Metallic arsenic is inert, and is not used in medicine,
Obtained principally as a secondary product in the roasting of cobalt ores. It is not a true acid, but an anhydride, or acid deprived of its water. All the preparations of arsenic are derived from white arsenic.
Arsenic in concentrated form applied to the tissues causes inflammation, followed by ulceration and sloughing. It has therefore been used as an escha-rotic, but its action is very painful and is attended with danger, as arsenic is readily absorbed from broken skin, ulcers, and mucous membrane, unless there is enough inflammation to throw it off; it being understood that when an inflammatory process is going on, the absorptive capacity of that part is checked.
In the stomach in medicinal doses arsenic does not combine with the albuminons contents of the organ, but remains unchanged and acts directly on the mucous membrane, stimulating the nerves and vessels, causing a sense of heat and hunger, and promoting the gastric functions.
Arsenic enters all organs and tissues, increases tissue changes and the vital activity of the whole system. It does not combine with the tissues, and is excreted chiefly by the urine, and also by the skin, liver, and intestines. Arsenic is therefore, in medicinal doses, a stomachic and general tonic, increasing the appetite and improving digestion and general nutrition.
It stimulates the secretions, peristaltic action, the brain, heart, and respiratory centre.
In giving arsenic, the first signs which indicate overdosing are: a slight puffiness about the eyelids, without redness, and noticeable first in the early morning, disappearing later; an itching of the eyelids; tingling or itching of the fingers, abdominal pain or soreness. Increasing symptoms of over-dosing are: a metallic taste, nausea, vomiting, diarrhoea, and sometimes dysenteric stools, with tenesmus; an irritable and feeble heart action; palpitations and oppressed breathing; eczema and other skin eruptions; trembling and stiffness of the joints; and albuminuria.
In acute arsenical poisoning two effects are produced upon the tissues:
1. The epithelium of mucous membranes is desquamated, especially in the alimentary canal.
2. The blood-vessels in the splanchnic area are widely dilated.
These two conditions give rise to clear watery stools - "rice water stools," - which are characteristic of arsenical poisoning and Asiatic cholera.
In acute poisoning the symptoms are of two varieties, gastro-intestinal and cerebral. The former is much more common, and is marked by a burning pain at the epigastrium, radiating over the abdomen; violent and uncontrollable vomiting of matter, first mucous, then bilious, and finally serous; intense thirst and dryness of the mouth and throat; stools bloody and offensive, sometimes involuntary; strangury; sometimes bloody urine, or suppression; great restlessness and agitation; dyspnoea; a rapid, weak, intermittent pulse; cold breath; shrunken face; cold and clammy skin, and final collapse, consciousness being retained until death occurs. In the cerebral form there is sudden and deep insensibility, ending in death, without intestinal symptoms. Occasionally there is a combination of both sets of symptoms; also they may vary according to the form and dose in which the poison has been taken. The time in which they come on is usually from half an hour to an hour after taking the poison, and death has occurred in a few hours, but the average length of time is about twenty-five hours. It often happens that recovery is made from the first effects, with death from exhaustion or secondary causes many days, or even weeks, after.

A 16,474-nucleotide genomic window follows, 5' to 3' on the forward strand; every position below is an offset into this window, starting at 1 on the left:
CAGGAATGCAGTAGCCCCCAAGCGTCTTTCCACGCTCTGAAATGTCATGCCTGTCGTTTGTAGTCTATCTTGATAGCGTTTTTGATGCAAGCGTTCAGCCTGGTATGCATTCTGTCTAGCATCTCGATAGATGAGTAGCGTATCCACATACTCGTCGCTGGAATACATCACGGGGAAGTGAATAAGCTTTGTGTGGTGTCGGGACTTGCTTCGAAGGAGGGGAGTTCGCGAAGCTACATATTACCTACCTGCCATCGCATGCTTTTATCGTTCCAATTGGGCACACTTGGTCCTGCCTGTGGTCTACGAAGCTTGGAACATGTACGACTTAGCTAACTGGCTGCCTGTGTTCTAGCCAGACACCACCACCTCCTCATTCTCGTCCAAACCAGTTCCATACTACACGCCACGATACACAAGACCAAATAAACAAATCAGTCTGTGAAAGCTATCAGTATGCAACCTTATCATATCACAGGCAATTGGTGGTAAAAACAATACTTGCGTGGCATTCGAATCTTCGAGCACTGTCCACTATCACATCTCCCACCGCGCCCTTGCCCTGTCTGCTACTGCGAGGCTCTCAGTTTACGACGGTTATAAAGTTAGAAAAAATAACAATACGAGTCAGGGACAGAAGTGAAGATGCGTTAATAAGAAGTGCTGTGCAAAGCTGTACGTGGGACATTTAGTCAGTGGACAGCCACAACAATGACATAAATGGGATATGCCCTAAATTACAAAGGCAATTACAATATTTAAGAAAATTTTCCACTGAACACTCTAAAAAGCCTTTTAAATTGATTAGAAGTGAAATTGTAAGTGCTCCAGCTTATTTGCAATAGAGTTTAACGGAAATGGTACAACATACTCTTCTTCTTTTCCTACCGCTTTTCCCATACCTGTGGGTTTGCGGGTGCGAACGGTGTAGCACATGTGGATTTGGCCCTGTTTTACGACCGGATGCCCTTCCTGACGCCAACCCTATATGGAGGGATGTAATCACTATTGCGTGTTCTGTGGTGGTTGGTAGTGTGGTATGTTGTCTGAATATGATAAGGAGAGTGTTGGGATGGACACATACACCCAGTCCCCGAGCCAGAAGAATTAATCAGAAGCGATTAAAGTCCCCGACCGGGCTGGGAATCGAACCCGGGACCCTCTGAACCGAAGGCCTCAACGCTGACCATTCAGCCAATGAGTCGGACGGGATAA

The signs to be watched for in the administration of arsenic are:
1. Puffiness about the eyes in the early morning.
2. Constriction of the throat.
3. Gastric disturbances - indigestion, pain, nausea, etc.
4. Pigmentation of the skin.
5. "Rice water stools."
The arsenic should be discontinued for a short time, but may be resumed unless the symptoms were alarming.
The fatal dose for an adult may be put at from 2 to 4 grains.
In treating poisoning by arsenic, if vomiting has not already been caused by the poison, emetics should be given: a tablespoonful of mustard in a glass of warm water, followed by large quantities of mucilaginous and albuminous drinks, such as flaxseed tea, milk, with white of egg, etc. The antidotes, hydrated sesquiox-ide of iron and hydrated magnesia, have been described under iron and may be given in water, a tablespoonful at a time, every few minutes while necessary. Castor-oil should be given to clear the bowels. If the poison has been taken in solution, the antidotes will precipitate it in an insoluble form, but no confidence can be placed in them if the powder has been taken, as rat-poison (often used in suicidal cases). The early and complete removal of the poison by emetics and purgatives is then the only real hope. The urine must be watched, as suppression may occur, and, while the patient lives, a daily specimen saved for examination.
Arsenic is not accumulative, and is an irritant, not a corrosive, poison. After death the stomach and intestines are found to be deeply reddened and inflamed, but not ulcerated. The post-mortem appearances, as well as many of the symptoms, resemble those of cholera very strongly. Chronic poisoning is caused by the inhalation of arsenical fumes, by the use of wall-papers and clothing dyed with materials containing arsenic, and by eating adulterated candy and other articles of food.